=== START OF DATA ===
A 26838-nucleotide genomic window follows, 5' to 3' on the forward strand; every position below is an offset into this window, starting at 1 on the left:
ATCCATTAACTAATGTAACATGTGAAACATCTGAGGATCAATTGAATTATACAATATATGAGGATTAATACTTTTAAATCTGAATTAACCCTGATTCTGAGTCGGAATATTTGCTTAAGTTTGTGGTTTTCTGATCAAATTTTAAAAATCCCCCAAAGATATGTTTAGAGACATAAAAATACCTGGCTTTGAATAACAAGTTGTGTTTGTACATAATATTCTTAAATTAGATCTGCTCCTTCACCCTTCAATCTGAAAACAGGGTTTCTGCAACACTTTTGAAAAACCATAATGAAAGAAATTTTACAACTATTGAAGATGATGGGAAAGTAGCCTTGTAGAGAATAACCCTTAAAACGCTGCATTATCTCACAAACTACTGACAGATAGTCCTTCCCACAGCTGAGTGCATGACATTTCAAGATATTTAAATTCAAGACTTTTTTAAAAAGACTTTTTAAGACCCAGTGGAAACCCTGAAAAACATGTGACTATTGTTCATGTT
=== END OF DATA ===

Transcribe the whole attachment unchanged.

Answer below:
A 26838-nucleotide genomic window follows, 5' to 3' on the forward strand; every position below is an offset into this window, starting at 1 on the left:
ATCCATTAACTAATGTAACATGTGAAACATCTGAGGATCAATTGAATTATACAATATATGAGGATTAATACTTTTAAATCTGAATTAACCCTGATTCTGAGTCGGAATATTTGCTTAAGTTTGTGGTTTTCTGATCAAATTTTAAAAATCCCCCAAAGATATGTTTAGAGACATAAAAATACCTGGCTTTGAATAACAAGTTGTGTTTGTACATAATATTCTTAAATTAGATCTGCTCCTTCACCCTTCAATCTGAAAACAGGGTTTCTGCAACACTTTTGAAAAACCATAATGAAAGAAATTTTACAACTATTGAAGATGATGGGAAAGTAGCCTTGTAGAGAATAACCCTTAAAACGCTGCATTATCTCACAAACTACTGACAGATAGTCCTTCCCACAGCTGAGTGCATGACATTTCAAGATATTTAAATTCAAGACTTTTTTAAAAAGACTTTTTAAGACCCAGTGGAAACCCTGAAAAACATGTGACTATTGTTCATGTT